Gender Wage Gap

When it comes to the gender wage gap, the uncontrolled gap truly represents: women are less likely to hold high-level, high paying jobs than men. PayScale, a leading compensation research company, shows at the start of their careers, men and women tend to work at similar job levels, most often entering the workforce at the individual contributor level: 72 percent of men and 74 percent of women in the age group 20-29 are in individual contributor roles. Over the course of their career, men move into higher level roles at significantly higher rates than women. By mid-career (age range 30-44), men are 70 percent more likely to be in VP or C-suite roles than women. By late career (age 45+), men are 142 percent more likely to be in these higher paying roles. On the flip side, women are more likely than men to remain in individual contributor positions over the course of their careers. By mid-career, 60 percent of women are in individual contributor positions vs. 52 percent of men. By late career, 59 percent of women are still in individual contributor positions vs. 43 percent of men.

When you dig deeper into the wage gap data, you find that while women are paid 77 cents for every dollar paid to men…African American women and Latinas fare much worse, being paid 64 cents and 55 cents respectively for every dollar paid to white non-Hispanic men. What I’ve found, at least in electrical distribution, the largest pay increases go to women, so maybe we’re doing something right as an industry.

Prudence Thompson is a contingent and retained recruiter entirely dedicated to the Electrical Distribution industry. To learn more about how she can help your company attract talent, check out her biographyLinkedIn profile or email her at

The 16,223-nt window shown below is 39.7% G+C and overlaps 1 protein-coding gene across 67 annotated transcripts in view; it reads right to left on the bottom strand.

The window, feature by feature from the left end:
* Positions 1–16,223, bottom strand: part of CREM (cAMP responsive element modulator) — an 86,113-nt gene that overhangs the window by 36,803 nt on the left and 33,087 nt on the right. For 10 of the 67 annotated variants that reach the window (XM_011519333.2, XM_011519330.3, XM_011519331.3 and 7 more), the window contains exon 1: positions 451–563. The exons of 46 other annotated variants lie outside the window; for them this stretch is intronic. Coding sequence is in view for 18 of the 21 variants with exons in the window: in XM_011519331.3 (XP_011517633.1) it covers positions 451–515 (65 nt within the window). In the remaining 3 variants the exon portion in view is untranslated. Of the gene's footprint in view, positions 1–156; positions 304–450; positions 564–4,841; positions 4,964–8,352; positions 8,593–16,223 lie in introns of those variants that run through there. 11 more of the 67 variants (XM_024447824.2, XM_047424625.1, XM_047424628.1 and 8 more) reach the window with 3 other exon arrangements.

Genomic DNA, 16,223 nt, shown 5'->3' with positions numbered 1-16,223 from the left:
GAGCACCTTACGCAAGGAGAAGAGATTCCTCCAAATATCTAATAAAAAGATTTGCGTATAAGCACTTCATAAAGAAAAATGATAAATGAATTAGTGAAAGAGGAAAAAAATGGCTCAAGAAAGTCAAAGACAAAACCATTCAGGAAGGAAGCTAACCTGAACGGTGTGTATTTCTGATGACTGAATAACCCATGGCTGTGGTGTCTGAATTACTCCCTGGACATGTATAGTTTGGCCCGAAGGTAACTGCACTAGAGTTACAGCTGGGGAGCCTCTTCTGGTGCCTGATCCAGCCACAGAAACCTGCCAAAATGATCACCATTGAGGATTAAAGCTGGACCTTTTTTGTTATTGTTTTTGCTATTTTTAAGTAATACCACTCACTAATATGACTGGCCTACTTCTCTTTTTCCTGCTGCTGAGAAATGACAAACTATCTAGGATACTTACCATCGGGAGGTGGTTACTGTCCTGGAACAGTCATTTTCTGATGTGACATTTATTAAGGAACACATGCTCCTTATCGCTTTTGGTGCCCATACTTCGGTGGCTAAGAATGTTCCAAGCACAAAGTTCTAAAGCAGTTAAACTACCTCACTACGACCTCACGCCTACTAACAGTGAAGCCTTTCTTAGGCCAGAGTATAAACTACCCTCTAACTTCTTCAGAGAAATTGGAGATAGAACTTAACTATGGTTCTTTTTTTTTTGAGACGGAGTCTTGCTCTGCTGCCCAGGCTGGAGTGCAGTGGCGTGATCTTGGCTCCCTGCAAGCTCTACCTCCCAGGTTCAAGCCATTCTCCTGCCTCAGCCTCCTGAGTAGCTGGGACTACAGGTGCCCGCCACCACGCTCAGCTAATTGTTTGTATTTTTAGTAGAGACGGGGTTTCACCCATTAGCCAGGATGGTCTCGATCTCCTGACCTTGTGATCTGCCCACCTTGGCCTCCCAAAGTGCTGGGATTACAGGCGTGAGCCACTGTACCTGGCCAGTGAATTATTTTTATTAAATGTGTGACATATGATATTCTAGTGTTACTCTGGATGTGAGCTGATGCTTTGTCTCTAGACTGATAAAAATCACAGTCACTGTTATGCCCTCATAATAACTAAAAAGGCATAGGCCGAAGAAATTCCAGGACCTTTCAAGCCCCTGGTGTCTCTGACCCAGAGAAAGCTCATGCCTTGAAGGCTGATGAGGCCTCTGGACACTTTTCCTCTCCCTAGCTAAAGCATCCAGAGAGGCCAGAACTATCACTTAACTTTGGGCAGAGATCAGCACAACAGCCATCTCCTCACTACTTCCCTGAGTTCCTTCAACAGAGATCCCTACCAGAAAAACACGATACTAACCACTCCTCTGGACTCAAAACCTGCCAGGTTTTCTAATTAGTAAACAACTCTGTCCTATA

Emerging Lighting Professionals: Marketable Skills and Qualities

In my previous blog, I discussed the positions lighting companies are looking­­ to hire emerging professionals for and their concerns related to hiring emerging professionals. Now I’ll address the skills and qualities they are looking for in emerging professionals.

The 5 most common skills companies seek are:

1. Computer skills. This includes MS Office and Adobe, as well as AutoCAD, Revit and AGi32. Revit is a newer skill but is rapidly becoming a requirement in design firms and very few mid to senior level people have experience with it, so that will set you apart.

2. Strong communication skills; both verbal and written. Before sending a text and/or email, reread what you wrote to ensure it makes sense, there are no typos or inaccurate autocorrects, words are in correct tenses, etc. Before a phone call/interview or voicemail, think about what you are going to say; write it out and rehearse it.

3. Ability to problem solve and look for solutions. When a problem occurs, you should research and devise possible solutions to discuss with your manager, rather than simply stating the problem.

4. Organizational skills.

5. Listening skills. You have 2 ears and 1 mouth for a reason, listen twice as much as you are talking. If you are the only one talking, you’ll never learn.

Take classes at your local community college or online to acquire any of these skills. There are many books on these subjects as well. I recommend joining your local toastmasters to improve communication and leadership skills.

Top 5 qualities companies are looking for in emerging professionals are: